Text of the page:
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Exploring Amazon EC2

for Scale-out
Applications
Presented by,
MySQL & O’Reilly Media, Inc.
Morgan Tocker, MySQL Canada
Carl Mercier, Defensio
Introduction
! Defensio is a spam filtering web service for
blogs and other social web applications.

! Powered exclusively by Amazon EC2.

! Ruby, Rails, C, MySQL 5.0 (and a few more
things).
EC2: Elastic Compute Cloud
! Virtual machines running on Xen.
These VMs are called “instances”.

! Pay only for what you use.

! On demand scaling - controlled with an API.

! Instances are “disposable”.
Instance Types

RAM CPU STORAGE IO $

SMALL (1) 1.7 GB 1 virtual core 160 GB “moderate” $0.10 / hour
1 CU (32 bit) (~ $72 / mo)

LARGE (4) 7.5 GB 2 virtual cores 850 GB “high” $0.40 / hour
64 bit 2 CU each (64 bit) (2 x 420 GB) (~ $288 / mo)

XLARGE (8) 15 GB 4 virtual cores 1.7 TB “high” $0.80 / hour
64 bit 2 CU each (64 bit) (4 x 420 GB) (~ $576 / mo)

* One EC2 Compute Unit provides the equivalent CPU capacity of a 1.0-1.2 GHz 2007
Opteron or 2007 Xeon processor. This is also the equivalent to an early-2006 1.7 GHz Xeon.
Topologies
In the beginning....
1*2&#*+3*+&4& 1*2&#*+3*+&!"

!"#$%&!'()*+&,&
!*-.'./*0&

!"#$%&#5'3*& B=)*+=*)&
62'.789(&:&+*9;+<=>?&

CD(E)*&!"#$%&#5'3*&
@1#&
#A&
6;D(E)*&2'.789?&
Adding some room to grow...

1*2&#*+3*+&4& 1*2&#*+3*+&!"

!"#$%&#5'3*&!#$" !"#$%&!'()*+&,& !"#$%&#5'3*&!"
6+*'0&9*+F;+-'=.*?& !*-.'./*0& 6+*'0&9*+F;+-'=.*?&

!"#$%&#5'3*& B=)*+=*)&
62'.789(&:&+*9;+<=>?&

CD(E)*&!"#$%&#5'3*&
@1#&
#A&
6;D(E)*&2'.789?&
Sharding
! The Defensio application “shards” quite well.

! Expecting to be able to split up customers across many
servers.

! Customers are not created equally. Some servers may
only have a few with heavy load, others will have
thousands.

! Will need to write scripts to “rebalance” the customers -
EC2 makes this easy.
Stepping it up a notch w/ Sharding

!"#$%"&'"&$($ !"#$%"&'"&$)$ !"#$%"&'"&$*$

+*,"-$

./%01$%23&,$($ ./%01$%23&,$)$ ./%01$%23&,$4$
Stepping it up a notch w/ Sharding

!"#$%"&'"&$($ !"#$%"&'"&$)$ !"#$%"&'"&$*$

+*,"-$

./%01$%23&,$($ ./%01$%23&,$)$ ./%01$%23&,$4$
Stepping it up a notch w/ Sharding

!"#$%"&'"&$($ !"#$%"&'"&$)$ !"#$%"&'"&$*$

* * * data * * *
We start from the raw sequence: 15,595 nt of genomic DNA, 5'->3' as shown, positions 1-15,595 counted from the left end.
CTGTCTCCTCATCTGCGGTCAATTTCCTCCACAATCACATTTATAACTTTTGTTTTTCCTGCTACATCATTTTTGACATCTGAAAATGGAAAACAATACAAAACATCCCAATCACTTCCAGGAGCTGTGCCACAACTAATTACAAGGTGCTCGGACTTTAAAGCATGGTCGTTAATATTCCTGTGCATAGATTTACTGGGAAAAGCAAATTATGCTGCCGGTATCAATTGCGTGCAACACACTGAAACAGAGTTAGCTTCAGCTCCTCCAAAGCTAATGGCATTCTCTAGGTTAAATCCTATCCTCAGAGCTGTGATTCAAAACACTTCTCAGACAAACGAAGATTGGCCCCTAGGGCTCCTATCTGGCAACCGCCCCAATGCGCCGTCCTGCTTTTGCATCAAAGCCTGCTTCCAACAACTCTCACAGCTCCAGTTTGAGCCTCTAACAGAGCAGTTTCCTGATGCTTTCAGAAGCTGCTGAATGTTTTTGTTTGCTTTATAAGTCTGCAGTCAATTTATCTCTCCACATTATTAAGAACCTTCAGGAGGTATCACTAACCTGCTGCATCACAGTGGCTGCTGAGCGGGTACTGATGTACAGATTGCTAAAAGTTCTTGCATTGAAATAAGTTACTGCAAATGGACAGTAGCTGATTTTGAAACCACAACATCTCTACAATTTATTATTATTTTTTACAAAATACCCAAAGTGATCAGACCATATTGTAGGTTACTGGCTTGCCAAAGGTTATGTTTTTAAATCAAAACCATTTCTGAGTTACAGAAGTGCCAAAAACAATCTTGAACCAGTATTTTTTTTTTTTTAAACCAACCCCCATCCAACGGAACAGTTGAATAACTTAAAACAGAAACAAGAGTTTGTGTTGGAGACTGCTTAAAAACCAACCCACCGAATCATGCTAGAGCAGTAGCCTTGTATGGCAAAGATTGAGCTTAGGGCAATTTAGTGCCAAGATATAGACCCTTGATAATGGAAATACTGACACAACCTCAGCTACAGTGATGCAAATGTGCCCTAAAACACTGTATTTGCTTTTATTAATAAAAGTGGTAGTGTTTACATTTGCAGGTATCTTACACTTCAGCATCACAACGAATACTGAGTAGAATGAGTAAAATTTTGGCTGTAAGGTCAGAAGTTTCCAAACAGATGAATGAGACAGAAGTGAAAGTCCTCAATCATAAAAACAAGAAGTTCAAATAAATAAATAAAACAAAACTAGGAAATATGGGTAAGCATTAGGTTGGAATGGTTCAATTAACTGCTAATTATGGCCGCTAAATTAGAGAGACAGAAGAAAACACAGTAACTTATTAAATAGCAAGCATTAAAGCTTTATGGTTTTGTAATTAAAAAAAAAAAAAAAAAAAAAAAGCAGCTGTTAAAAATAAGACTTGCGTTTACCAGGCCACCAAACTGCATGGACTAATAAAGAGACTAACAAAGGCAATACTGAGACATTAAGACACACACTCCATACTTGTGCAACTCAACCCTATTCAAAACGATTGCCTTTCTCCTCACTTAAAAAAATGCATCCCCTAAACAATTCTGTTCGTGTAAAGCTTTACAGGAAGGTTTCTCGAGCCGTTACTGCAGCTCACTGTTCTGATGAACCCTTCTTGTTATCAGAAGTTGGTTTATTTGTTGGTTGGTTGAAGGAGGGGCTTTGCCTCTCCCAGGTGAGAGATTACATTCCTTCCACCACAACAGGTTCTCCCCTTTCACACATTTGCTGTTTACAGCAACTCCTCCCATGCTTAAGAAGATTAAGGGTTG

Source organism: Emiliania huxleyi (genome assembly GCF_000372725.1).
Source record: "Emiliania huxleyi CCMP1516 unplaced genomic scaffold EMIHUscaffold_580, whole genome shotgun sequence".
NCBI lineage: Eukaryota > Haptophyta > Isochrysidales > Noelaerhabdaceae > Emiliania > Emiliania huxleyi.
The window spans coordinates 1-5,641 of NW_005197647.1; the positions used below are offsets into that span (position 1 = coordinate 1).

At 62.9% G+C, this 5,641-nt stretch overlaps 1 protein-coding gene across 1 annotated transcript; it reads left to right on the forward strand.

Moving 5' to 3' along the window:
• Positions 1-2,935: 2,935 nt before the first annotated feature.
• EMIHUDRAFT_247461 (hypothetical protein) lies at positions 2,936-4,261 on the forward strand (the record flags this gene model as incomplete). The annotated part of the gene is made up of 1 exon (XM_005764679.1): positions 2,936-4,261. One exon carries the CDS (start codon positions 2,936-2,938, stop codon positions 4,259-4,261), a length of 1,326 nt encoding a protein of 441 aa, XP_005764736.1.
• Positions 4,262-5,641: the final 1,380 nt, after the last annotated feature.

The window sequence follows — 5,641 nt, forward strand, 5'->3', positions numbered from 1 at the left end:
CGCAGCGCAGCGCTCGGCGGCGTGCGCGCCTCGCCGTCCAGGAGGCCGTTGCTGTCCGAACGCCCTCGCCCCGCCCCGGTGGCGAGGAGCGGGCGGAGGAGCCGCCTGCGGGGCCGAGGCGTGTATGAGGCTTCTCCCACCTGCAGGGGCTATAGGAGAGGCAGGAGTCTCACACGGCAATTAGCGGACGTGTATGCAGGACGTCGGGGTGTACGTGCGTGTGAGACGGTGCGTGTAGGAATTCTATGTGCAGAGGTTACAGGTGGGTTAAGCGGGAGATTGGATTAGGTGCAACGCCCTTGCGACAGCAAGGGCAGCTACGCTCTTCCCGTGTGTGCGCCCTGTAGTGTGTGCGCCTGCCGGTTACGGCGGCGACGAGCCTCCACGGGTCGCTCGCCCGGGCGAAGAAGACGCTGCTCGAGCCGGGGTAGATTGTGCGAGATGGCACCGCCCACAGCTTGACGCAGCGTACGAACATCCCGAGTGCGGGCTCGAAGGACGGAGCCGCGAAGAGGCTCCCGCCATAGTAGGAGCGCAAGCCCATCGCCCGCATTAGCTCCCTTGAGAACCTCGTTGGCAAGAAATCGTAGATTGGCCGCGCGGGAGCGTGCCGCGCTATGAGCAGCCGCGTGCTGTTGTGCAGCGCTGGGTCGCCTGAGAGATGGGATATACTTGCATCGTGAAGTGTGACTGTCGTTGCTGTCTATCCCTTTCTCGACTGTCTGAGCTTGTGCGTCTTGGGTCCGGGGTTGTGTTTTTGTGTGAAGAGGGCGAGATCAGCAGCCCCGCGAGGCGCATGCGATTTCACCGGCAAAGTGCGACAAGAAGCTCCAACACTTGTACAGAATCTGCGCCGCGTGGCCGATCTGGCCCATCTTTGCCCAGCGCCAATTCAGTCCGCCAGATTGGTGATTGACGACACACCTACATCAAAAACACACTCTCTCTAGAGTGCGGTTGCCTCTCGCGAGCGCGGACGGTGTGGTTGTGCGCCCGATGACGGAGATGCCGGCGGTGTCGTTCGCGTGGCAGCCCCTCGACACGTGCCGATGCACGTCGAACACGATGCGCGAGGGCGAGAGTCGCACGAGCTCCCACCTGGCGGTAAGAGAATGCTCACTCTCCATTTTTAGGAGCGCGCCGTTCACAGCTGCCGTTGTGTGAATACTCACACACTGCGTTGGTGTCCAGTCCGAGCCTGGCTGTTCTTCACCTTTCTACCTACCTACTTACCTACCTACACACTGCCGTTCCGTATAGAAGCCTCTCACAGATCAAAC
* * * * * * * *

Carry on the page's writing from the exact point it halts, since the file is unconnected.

567$$%23&,$4$
#8,,/7$

+*,"-$

./%01$%23&,$($ ./%01$%23&,$)$ ./%01$%23&,$4$
Stepping it up a notch w/ Sharding

!"#$%"&'"&$($ !"#$%"&'"&$)$ !"#$%"&'"&$*$

+*,"-$

./%01$%23&,$($ ./%01$%23&,$)$ ./%01$%23&,$4$
Performance
EC2 Performance
! Databases are bound by disk performance.

! Initial suspicions of EC2 under performing were
confirmed.

! It wasn’t that straight forward though.
)*+%#*,-*,%
&'(%
!"#$%
)*+%#*,-*,%
&'(%
!"#$%
The most basic test
$ cd /mnt
$ dd if=/dev/zero of=my50Gfile bs=1024M count=50

! A single consumer drive should offer at least
50M/s.

! We’re just writing 50G of nothing.

! It tests sequential I/O, with a small filesystem
overhead.
The most basic test (cont.)
$ time dd if=/dev/zero of=my50Gfile bs=1024M count=50

50+0 records in
50+0 records out
53687091200 bytes (54 GB) copied, 2309.87 seconds, 23.2 MB/s
real 38m30.377s
user 0m0.000s
sys 0m57.560s
Damn, that sucks.
...what’s one of the first rules
of benchmarking?
$ time dd if=/dev/zero of=my50Gfile bs=1024M count=50

50+0 records in
50+0 records out
53687091200 bytes (54 GB) copied, 504.717 seconds, 106 MB/s

real 8m24.982s
user 0m0.000s
sys 1m24.790s
Explanation
! There’s a first write penalty for EC2.

! It is a limitation in EC2s architecture - all
subsequent writes are much faster.

! There’s no documentation on this anywhere.

! Deletes are also slow.
Workaround
$ dd if=/dev/zero of=diskfiller.tmpfile bs=1000M count=99999999

! This takes just over 5 hours for a 400G stripe on
2 drives.
Now we’re past that false
start, let’s start again!
Raw Disk Speed
MB/second

400
300
200
100
0
Small Large X Large